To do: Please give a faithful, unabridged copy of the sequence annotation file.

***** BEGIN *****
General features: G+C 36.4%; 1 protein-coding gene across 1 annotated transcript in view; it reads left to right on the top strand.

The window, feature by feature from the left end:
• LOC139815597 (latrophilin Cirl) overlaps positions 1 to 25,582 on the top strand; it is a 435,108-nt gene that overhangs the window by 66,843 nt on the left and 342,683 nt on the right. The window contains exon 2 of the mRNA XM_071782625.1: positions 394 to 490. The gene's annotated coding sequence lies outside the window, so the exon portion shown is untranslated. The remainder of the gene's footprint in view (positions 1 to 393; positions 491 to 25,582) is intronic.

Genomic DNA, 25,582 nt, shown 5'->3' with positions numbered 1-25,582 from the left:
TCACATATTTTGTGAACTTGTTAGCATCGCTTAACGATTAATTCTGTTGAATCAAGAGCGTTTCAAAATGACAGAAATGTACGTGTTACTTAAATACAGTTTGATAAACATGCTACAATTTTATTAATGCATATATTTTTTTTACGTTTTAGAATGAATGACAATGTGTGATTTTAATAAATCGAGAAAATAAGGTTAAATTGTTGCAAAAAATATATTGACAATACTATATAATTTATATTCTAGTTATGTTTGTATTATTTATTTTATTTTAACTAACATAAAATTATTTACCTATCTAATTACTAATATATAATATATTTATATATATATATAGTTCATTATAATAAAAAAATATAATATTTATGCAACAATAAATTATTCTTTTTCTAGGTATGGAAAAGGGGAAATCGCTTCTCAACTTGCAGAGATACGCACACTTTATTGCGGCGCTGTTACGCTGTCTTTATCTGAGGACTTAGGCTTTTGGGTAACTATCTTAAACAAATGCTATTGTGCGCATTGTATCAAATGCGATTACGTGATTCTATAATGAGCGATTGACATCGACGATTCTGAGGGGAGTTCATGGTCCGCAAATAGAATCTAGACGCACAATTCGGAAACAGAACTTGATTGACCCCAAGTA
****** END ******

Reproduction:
General features: G+C 36.4%; 1 protein-coding gene across 1 annotated transcript in view; it reads left to right on the top strand.

The window, feature by feature from the left end:
• LOC139815597 (latrophilin Cirl) overlaps positions 1 to 25,582 on the top strand; it is a 435,108-nt gene that overhangs the window by 66,843 nt on the left and 342,683 nt on the right. The window contains exon 2 of the mRNA XM_071782625.1: positions 394 to 490. The gene's annotated coding sequence lies outside the window, so the exon portion shown is untranslated. The remainder of the gene's footprint in view (positions 1 to 393; positions 491 to 25,582) is intronic.

Genomic DNA, 25,582 nt, shown 5'->3' with positions numbered 1-25,582 from the left:
TCACATATTTTGTGAACTTGTTAGCATCGCTTAACGATTAATTCTGTTGAATCAAGAGCGTTTCAAAATGACAGAAATGTACGTGTTACTTAAATACAGTTTGATAAACATGCTACAATTTTATTAATGCATATATTTTTTTTACGTTTTAGAATGAATGACAATGTGTGATTTTAATAAATCGAGAAAATAAGGTTAAATTGTTGCAAAAAATATATTGACAATACTATATAATTTATATTCTAGTTATGTTTGTATTATTTATTTTATTTTAACTAACATAAAATTATTTACCTATCTAATTACTAATATATAATATATTTATATATATATATAGTTCATTATAATAAAAAAATATAATATTTATGCAACAATAAATTATTCTTTTTCTAGGTATGGAAAAGGGGAAATCGCTTCTCAACTTGCAGAGATACGCACACTTTATTGCGGCGCTGTTACGCTGTCTTTATCTGAGGACTTAGGCTTTTGGGTAACTATCTTAAACAAATGCTATTGTGCGCATTGTATCAAATGCGATTACGTGATTCTATAATGAGCGATTGACATCGACGATTCTGAGGGGAGTTCATGGTCCGCAAATAGAATCTAGACGCACAATTCGGAAACAGAACTTGATTGACCCCAAGTA